a revelation I want to remember

One thing that has been a revelation to me recently, a surprise in the current difficult circumstances, is the opportunity to act in real, practical ways for the good of the community, while at the same time clearly (prophetically?) rejecting the path the community is choosing. This is something important, central to the Christian life, in my opinion. But very hard to actually do.

I see Jesus as the model for us. He so vigorously denounced the ways of his people at the time, the oppression of religious and state powers, the people's slavery to money and politics, their "little faith." And he avoided these ways himself, working completely outside the normal structures of his day. Needing neither money nor a political following to accomplish his purposes. Yet he did real good for the people of his community, and by this they could see that he really cared for them.

Often in the past I've gotten so frustrated by the parts of community life that I'm opposing (because I think they are not God's ways and are harmful for the community) that I can only withdraw. Hoping that it will be some kind of sign for others. But this approach does not communicate love very well, and people are more likely to feel simply rejected. It's just so hard, though, to continue to care amidst the pain, to continue to try to find ways to contribute while at the same time feeling so strongly that the current structures and practices must be rejected as un-Christlike. How could Jesus do it? How avoid getting overwhelmed by frustration and anger? How contribute practically and lovingly without becoming a cog in the machine that's grinding all of us? Do you have to be able to do miracles?

One recent insight, discovered in a moment of deep and barren emptiness, was that it's okay if our love seems to dry up in the frustration and anger. This will pass. The truth is that love—real selfless, Godly love—does not come from me anyway. God is the source. So I can count on that love, God's love, being there when I need it later. My heart might be wrung dry at the moment, but God holds a great and fathomless love always ready to provide the energy and warmth needed to do good to my neighbor when it is needed.

Another help has been the deepening of my faith in the reality of the body of Christ. No matter what the structure of the society or church around me, no matter what the ingrained faults or weight of oppression, the body of Christ exists whole and perfect even there. So I can always act in accordance with the nature of the body (which is the nature of Jesus) and expect the strength and coordination of the body to be there, supporting me. Sometimes this support can even come from the very same people who are also most central to the community's problems. God can and does use anyone.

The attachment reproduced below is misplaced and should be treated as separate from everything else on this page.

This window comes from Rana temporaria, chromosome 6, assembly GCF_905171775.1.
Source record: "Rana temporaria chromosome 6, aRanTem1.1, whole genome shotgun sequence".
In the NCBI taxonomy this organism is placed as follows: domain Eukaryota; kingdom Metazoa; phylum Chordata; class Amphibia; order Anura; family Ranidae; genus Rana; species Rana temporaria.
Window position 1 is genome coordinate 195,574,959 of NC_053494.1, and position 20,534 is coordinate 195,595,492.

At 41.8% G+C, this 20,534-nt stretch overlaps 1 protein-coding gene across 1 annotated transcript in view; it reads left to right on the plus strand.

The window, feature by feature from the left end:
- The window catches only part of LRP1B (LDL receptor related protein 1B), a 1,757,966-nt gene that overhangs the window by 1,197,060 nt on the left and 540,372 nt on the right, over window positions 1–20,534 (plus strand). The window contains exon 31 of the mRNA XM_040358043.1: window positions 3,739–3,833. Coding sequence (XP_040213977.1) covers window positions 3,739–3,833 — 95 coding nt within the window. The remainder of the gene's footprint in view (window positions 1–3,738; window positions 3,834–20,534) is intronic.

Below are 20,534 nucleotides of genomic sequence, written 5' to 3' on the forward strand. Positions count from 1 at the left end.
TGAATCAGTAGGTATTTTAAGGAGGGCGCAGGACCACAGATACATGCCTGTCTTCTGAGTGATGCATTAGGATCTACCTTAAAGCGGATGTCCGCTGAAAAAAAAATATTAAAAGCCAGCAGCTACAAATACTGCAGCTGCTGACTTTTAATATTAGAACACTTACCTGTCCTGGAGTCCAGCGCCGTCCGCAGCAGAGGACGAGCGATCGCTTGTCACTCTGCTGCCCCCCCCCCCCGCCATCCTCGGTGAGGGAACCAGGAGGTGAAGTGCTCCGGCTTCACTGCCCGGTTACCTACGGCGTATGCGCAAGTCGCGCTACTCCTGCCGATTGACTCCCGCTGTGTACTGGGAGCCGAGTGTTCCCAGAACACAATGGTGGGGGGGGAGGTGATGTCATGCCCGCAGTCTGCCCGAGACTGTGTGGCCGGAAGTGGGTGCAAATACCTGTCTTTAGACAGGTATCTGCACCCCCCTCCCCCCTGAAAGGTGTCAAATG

A specific way I've seen this work out here so far: The maintenance meeting I helped coordinate went very well. And little coordinating was actually needed, the people we have (and the help they freely offered) fit quite easily with the specific practical needs we currently have. A critical need was quickly answered, and many were relieved and grateful. And this all happened completely outside the complex and long-running community reorganizing meetings (which I'm avoiding and have spoken out against). Contrasting these two meetings seemed to me to show the difference between the complex and compromising maneuverings of human politics and the simplicity of submission to the body of Christ.

I've also been encouraged to expand this asking/giving model beyond maintenance to the other various gifts in the body. (This came out of the love I was having trouble finding in myself.) I've decided to step down from leading teaching times here, to avoid imposing my criticisms (hopefully prophetic criticisms) on others who disagree. But I'm planning to use my last Sunday teaching time, on Epiphany, to have us offer our gifts to each other, our abilities and interests that might be of service to one another. Things like counseling or reconciling skills, willingness to teach or offer hospitality, etc. It will probably just serve to inform us of what everyone is willing to offer, and also help us think about what we want to offer. And it may help meet specific communal or individual needs. But the biggest gift might be opening our eyes a little more to the reality and goodness of the body of Christ all around us. A structure we don't need to build. With a mission and purpose we don't need to invent. And a Head that is not any of us.